Saturday, March 26, 2016
Bearing Credible Witness: Reflections on Luke 24.1-12 (RCL Easter C, 27 March 2016)
Bearing Credible Witness
Reflections on Luke 24.1-12
RCL Easter C
27 March 2016
Saint Faith’s Anglican Church
This past week a courtroom in Toronto was the focus of considerable media attention, both nationally and internationally. Reporters, media watchers and everyday folk were waiting for the verdict in the trial of Jian Ghomesi, former CBC radio personality, on charges of sexual assault. After an hour of listening to the trial judge’s ruling, those who were waiting heard two words: ‘Not guilty’.
The judge’s ruling centred on his evaluation of the credibility of the Crown’s three witnesses who were also the complainants in this action. I will not recount all that the judge said, but he ruled that they had not been fully truthful to the police and to the Crown. There were discrepancies between their written submissions and their oral testimony. The result was enough to cause the judge to believe that there was reasonable doubt and hence a ‘not guilty’ verdict.
Reaction to the verdict was swift and, I think, predictably diverse. It is not my job to take any side in the controversy. But this recent event is relevant to what we celebrate today. We are here because a small group of women dared to bear witness to their experience of an extraordinary event: the empty tomb and their vision of heavenly messengers proclaiming Christ’s resurrection. Over the millennia since their experience, uncounted numbers of people have found the testimony of these women and the other witnesses to the resurrection credible; further uncounted numbers of people have found more than enough reasonable doubt to question their stories.
It is remarkable that all four gospels, written in a time when the testimony of women was considered either inadmissible or irrelevant, put so much weight on the story told by the women. True, their testimony is later corroborated by other witnesses, but it is the story of the women that we tell each year at this time, whether from Matthew, Mark, Luke or John.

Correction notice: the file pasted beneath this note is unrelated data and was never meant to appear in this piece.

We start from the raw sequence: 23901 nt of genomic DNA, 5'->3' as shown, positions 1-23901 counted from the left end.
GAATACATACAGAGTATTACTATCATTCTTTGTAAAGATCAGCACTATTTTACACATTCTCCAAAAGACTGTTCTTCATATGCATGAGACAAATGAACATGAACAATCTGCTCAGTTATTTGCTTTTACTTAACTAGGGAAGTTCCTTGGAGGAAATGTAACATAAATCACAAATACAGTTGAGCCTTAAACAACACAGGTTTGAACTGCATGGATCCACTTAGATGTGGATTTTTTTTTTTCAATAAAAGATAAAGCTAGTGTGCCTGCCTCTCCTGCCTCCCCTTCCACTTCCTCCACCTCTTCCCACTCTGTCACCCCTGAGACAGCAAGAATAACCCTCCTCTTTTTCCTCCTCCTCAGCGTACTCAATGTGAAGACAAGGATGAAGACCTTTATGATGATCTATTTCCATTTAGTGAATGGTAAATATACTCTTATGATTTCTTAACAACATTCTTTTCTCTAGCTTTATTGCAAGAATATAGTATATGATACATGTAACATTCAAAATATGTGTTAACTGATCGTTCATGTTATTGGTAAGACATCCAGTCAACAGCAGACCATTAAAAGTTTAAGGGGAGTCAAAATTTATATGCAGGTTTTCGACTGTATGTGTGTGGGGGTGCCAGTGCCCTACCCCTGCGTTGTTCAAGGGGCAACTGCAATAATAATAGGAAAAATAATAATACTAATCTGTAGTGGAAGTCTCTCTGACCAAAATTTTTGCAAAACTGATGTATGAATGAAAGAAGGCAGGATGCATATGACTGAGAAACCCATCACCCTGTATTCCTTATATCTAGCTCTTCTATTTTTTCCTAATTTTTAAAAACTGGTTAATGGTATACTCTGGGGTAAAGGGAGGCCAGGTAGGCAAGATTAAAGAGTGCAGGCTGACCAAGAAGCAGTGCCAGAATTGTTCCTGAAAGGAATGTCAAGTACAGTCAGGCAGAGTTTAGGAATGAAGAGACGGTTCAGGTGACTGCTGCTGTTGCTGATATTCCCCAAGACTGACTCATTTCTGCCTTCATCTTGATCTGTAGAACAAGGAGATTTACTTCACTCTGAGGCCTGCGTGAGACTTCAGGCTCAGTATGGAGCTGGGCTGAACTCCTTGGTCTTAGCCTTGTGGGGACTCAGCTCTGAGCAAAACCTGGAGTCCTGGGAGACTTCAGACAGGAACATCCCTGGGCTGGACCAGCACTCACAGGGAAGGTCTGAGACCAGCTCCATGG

You and I are here because, in one way or another, we believe these women and those who shared their experience of Christ’s resurrection. Each one of us has had our own experiences of the power of Christ’s resurrection over the course of our lives. But in today’s climate of religious conflict and widespread distrust of religious faith, we are each called to be credible witnesses to the resurrection we have experienced.
Our credibility as witnesses to the resurrection faces a particular challenge. We cannot prove the resurrection with a body of forensic data or with the impartial testimony of third parties. We can only bear witness to the resurrection as a life-giving revelation that
Goodness is stronger than evil;
love is stronger than hate;
light is stronger than darkness;
life is stronger than death;
victory is ours through Jesus who loved us.
Archbishop Desmond Tutu
But our witness to this revelation and to the new life of Christ that is already among us must be credible.